“Parents play a major role in shaping the norms, values and sexual decision-making capacity of their children,” Widman told Infectious Diseases in Children. “Parents’ level of familiarity with their own values around sex, as well as their child’s development and interpersonal context, makes them able to tailor sexual information to best suit their child’s needs. In this way, parents provide an important perspective that a physician or other trusted adult may not be able to offer.”

The researchers examined 31 studies published through March 2018 that were related to parents’ involvement in sexual health interventions and their effect on delayed sexual activity and condom use, as well as communication about sex between the parent and child.

Parent speaks with teenage son 
Source: Adobe Stock

The average age of the 12,464 teens included in the studies was 12.3 years. The researchers observed that parent-based interventions significantly improved condom use (standard mean difference = 0.32; 95% CI, 0.13-0.51) as well as communication about sex (standard mean difference = 0.27; 95% CI, 0.19-0.35). However, parent-based interventions did not significantly delay the teen’s sexual activity compared with control programs (standard mean difference = –0.06; 95% CI, –0.14 to 0.02).

Further analyses demonstrated that interventions that targeted younger teens, black or Hispanic youth, both parents and teens, and consisted of 10 or more hours were more effective compared with interventions that targeted older adolescents, mixed race and/or ethnicity samples, parents only, and took less time.

Widman said that only two of the studies included in the meta-analysis included newer technology-based approaches, such as engaging families through online programs or smartphone apps. She suggested that more of these programs are needed to make this information readily available for parents.

“Additionally, only one-third of the studies in our review had a 100% parent completion rate,” she added. “This suggests that we need to improve the way that families are engaged and retained in sexual health programs, especially those families at highest risk.”

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In a related editorial, Vincent Guilamo-Ramos, PhD, MPH, LCSW, ANP-BC, AAHIVS, the director and founder of the Center for Latino Adolescent and Family Health at the New York University Silver School of Social Work, and colleagues wrote that although teens are traditionally the target of interventions to promote safer sexual practices, less attention has been placed on parents’ involvement in those interventions.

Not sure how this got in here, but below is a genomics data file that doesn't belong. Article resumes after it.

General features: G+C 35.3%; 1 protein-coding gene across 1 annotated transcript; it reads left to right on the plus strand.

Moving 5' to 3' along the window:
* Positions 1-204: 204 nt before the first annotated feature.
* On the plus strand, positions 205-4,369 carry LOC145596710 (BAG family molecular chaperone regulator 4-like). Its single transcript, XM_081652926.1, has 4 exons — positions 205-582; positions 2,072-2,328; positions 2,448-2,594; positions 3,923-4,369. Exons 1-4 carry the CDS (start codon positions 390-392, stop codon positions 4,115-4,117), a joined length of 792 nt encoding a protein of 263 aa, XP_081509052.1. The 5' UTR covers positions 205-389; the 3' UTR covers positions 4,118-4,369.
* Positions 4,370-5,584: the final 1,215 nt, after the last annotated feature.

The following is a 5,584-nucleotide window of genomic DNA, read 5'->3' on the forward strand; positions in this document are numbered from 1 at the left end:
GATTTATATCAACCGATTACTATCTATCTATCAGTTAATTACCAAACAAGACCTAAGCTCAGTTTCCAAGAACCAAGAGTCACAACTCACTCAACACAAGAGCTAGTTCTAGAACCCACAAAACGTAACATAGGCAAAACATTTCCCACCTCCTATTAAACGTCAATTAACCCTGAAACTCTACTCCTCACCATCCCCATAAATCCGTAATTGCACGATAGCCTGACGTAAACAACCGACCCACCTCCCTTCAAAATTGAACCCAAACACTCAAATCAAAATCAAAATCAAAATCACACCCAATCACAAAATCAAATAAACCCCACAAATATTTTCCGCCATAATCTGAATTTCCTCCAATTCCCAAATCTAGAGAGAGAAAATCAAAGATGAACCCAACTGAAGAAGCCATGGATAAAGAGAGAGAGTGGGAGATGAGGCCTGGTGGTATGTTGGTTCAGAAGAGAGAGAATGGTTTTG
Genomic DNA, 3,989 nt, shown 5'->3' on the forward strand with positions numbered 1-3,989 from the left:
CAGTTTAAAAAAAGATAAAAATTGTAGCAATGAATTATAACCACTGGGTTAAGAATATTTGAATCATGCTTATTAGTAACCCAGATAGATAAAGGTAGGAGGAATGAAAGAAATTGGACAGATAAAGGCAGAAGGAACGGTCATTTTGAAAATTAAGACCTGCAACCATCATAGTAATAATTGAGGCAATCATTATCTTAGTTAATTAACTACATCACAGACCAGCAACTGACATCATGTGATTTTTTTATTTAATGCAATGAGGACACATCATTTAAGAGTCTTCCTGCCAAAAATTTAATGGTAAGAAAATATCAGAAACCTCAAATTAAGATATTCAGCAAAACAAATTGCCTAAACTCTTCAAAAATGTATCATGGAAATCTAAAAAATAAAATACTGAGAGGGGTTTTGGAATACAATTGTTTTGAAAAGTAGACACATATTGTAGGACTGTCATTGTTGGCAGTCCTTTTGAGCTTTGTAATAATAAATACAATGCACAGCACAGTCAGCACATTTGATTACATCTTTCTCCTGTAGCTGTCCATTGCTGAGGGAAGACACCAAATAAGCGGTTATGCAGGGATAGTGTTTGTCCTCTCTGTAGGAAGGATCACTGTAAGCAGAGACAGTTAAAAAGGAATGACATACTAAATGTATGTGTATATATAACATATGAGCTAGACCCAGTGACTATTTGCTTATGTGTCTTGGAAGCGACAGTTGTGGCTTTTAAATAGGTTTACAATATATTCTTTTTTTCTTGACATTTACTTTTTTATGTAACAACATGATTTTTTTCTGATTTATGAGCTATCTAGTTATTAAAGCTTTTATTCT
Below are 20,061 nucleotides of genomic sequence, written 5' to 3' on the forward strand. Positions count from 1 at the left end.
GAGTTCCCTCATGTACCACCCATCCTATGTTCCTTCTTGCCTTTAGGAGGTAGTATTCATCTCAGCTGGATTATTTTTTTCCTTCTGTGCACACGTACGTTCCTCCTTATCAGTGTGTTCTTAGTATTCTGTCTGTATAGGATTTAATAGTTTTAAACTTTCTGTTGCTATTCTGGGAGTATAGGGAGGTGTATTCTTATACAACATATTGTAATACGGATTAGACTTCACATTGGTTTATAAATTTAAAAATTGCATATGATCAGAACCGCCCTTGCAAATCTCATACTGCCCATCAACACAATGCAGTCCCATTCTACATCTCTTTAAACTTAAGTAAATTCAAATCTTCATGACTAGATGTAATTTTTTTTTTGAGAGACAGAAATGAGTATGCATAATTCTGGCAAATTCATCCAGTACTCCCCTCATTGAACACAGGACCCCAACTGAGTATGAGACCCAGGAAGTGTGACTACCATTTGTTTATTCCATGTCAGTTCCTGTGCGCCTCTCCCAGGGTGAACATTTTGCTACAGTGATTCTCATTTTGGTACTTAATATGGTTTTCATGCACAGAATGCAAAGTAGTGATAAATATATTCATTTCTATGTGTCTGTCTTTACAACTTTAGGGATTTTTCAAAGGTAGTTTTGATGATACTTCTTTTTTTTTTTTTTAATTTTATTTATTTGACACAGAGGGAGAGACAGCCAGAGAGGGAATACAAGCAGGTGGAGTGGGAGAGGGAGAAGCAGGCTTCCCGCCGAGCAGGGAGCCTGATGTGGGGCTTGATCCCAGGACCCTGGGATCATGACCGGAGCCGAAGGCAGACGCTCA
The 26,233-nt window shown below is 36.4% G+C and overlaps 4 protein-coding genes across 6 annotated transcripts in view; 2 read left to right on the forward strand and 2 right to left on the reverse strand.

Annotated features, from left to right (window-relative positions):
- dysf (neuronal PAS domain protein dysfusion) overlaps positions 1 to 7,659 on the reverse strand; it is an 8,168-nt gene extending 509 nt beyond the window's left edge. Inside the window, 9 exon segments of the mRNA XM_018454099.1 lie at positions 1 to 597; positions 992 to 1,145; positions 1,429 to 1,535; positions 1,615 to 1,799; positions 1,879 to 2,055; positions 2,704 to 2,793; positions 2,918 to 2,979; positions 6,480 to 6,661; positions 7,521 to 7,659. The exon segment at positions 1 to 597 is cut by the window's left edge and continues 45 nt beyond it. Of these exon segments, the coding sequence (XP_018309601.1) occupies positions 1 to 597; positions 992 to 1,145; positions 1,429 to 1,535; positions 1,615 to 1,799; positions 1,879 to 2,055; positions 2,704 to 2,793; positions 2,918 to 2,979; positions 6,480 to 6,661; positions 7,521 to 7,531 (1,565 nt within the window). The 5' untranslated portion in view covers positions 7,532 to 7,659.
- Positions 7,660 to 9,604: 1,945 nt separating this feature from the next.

“The renewed interest in reconfiguring national approaches to address persistent adolescent and young adult sexual and reproductive health disparities provides an opportunity to align national policies and programmatic efforts to emphasize the important role of parents in adolescent and young adult sexual and reproductive health,” they wrote. – by Katherine Bortz

Disclosures: Widman reports receiving grants from the Office of Population Affairs for the U.S. Department of Health and Human Services during the conduct of the study. Please see the study for all other authors’ relevant financial disclosures. Vincent Guilamo-Ramos and colleagues report no relevant financial disclosures.

    Perspective
    Edward W. Hook III

    Edward W. Hook III

    Although there was no significant impact on the timing of sexual debut — despite a significant impact on intention to delay onset of sexual activity — parental involvement led to increased self-reported condom use and increased parent-adolescent communication regarding sexuality and sexual health. The greatest impact was on those with the highest STI rates: younger participants, as well as black and Hispanic adolescents. Conversations initiated at an earlier age were more impactful, and the more parents communicated with their children, the better. 

    Although this large study described the impact of interventions targeting parent-child interventions, there is a crucial role for clinicians to play in effective implementation of the findings. Clinicians have a privileged status in advising parents on health matters and can play a central role in encouraging parents to initiate “the conversation” earlier as an ongoing conversation, not as an event.

    • Edward W. Hook III, MD
    • Endowed professor of infectious disease translational research
      Departments of medicine, epidemiology and microbiology
      University of Alabama at Birmingham

    Disclosures: Hook reports no relevant financial disclosures.